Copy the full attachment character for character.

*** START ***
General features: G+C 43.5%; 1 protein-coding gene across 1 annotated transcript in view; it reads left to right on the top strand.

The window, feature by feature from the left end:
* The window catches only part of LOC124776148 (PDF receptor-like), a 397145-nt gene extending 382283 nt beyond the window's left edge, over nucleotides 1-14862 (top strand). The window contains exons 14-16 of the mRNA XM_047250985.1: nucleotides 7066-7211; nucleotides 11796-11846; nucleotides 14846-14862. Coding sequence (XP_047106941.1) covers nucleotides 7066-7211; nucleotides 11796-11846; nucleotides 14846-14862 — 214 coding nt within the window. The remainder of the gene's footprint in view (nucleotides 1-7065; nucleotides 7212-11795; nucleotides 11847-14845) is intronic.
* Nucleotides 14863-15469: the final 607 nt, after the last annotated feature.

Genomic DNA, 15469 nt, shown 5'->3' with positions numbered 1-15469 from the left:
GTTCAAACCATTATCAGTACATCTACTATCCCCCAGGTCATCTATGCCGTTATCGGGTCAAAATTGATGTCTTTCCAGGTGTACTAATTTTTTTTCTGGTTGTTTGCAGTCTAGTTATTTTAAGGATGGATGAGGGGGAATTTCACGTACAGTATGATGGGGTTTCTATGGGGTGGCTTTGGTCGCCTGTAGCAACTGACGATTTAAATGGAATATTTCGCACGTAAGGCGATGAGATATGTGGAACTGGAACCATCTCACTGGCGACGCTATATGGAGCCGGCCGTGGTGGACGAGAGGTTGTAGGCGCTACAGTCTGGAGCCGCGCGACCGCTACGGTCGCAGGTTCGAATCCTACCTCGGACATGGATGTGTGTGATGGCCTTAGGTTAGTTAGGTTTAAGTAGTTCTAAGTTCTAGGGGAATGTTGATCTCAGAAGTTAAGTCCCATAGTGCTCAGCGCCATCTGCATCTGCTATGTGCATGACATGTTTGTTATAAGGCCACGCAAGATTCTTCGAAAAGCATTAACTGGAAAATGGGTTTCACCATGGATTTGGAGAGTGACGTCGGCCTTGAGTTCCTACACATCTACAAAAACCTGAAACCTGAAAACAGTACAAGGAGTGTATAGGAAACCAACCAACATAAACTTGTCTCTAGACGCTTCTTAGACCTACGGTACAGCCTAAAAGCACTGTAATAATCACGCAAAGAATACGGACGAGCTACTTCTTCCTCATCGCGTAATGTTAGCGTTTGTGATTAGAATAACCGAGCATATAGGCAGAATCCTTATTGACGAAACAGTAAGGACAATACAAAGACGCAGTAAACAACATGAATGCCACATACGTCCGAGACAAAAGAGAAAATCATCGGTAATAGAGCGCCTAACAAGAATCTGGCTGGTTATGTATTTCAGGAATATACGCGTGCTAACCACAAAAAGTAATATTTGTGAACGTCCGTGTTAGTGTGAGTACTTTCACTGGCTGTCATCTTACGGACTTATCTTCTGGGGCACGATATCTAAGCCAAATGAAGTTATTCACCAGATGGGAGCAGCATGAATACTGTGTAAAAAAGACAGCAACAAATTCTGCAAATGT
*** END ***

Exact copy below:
General features: G+C 43.5%; 1 protein-coding gene across 1 annotated transcript in view; it reads left to right on the top strand.

The window, feature by feature from the left end:
* The window catches only part of LOC124776148 (PDF receptor-like), a 397145-nt gene extending 382283 nt beyond the window's left edge, over nucleotides 1-14862 (top strand). The window contains exons 14-16 of the mRNA XM_047250985.1: nucleotides 7066-7211; nucleotides 11796-11846; nucleotides 14846-14862. Coding sequence (XP_047106941.1) covers nucleotides 7066-7211; nucleotides 11796-11846; nucleotides 14846-14862 — 214 coding nt within the window. The remainder of the gene's footprint in view (nucleotides 1-7065; nucleotides 7212-11795; nucleotides 11847-14845) is intronic.
* Nucleotides 14863-15469: the final 607 nt, after the last annotated feature.

Genomic DNA, 15469 nt, shown 5'->3' with positions numbered 1-15469 from the left:
GTTCAAACCATTATCAGTACATCTACTATCCCCCAGGTCATCTATGCCGTTATCGGGTCAAAATTGATGTCTTTCCAGGTGTACTAATTTTTTTTCTGGTTGTTTGCAGTCTAGTTATTTTAAGGATGGATGAGGGGGAATTTCACGTACAGTATGATGGGGTTTCTATGGGGTGGCTTTGGTCGCCTGTAGCAACTGACGATTTAAATGGAATATTTCGCACGTAAGGCGATGAGATATGTGGAACTGGAACCATCTCACTGGCGACGCTATATGGAGCCGGCCGTGGTGGACGAGAGGTTGTAGGCGCTACAGTCTGGAGCCGCGCGACCGCTACGGTCGCAGGTTCGAATCCTACCTCGGACATGGATGTGTGTGATGGCCTTAGGTTAGTTAGGTTTAAGTAGTTCTAAGTTCTAGGGGAATGTTGATCTCAGAAGTTAAGTCCCATAGTGCTCAGCGCCATCTGCATCTGCTATGTGCATGACATGTTTGTTATAAGGCCACGCAAGATTCTTCGAAAAGCATTAACTGGAAAATGGGTTTCACCATGGATTTGGAGAGTGACGTCGGCCTTGAGTTCCTACACATCTACAAAAACCTGAAACCTGAAAACAGTACAAGGAGTGTATAGGAAACCAACCAACATAAACTTGTCTCTAGACGCTTCTTAGACCTACGGTACAGCCTAAAAGCACTGTAATAATCACGCAAAGAATACGGACGAGCTACTTCTTCCTCATCGCGTAATGTTAGCGTTTGTGATTAGAATAACCGAGCATATAGGCAGAATCCTTATTGACGAAACAGTAAGGACAATACAAAGACGCAGTAAACAACATGAATGCCACATACGTCCGAGACAAAAGAGAAAATCATCGGTAATAGAGCGCCTAACAAGAATCTGGCTGGTTATGTATTTCAGGAATATACGCGTGCTAACCACAAAAAGTAATATTTGTGAACGTCCGTGTTAGTGTGAGTACTTTCACTGGCTGTCATCTTACGGACTTATCTTCTGGGGCACGATATCTAAGCCAAATGAAGTTATTCACCAGATGGGAGCAGCATGAATACTGTGTAAAAAAGACAGCAACAAATTCTGCAAATGT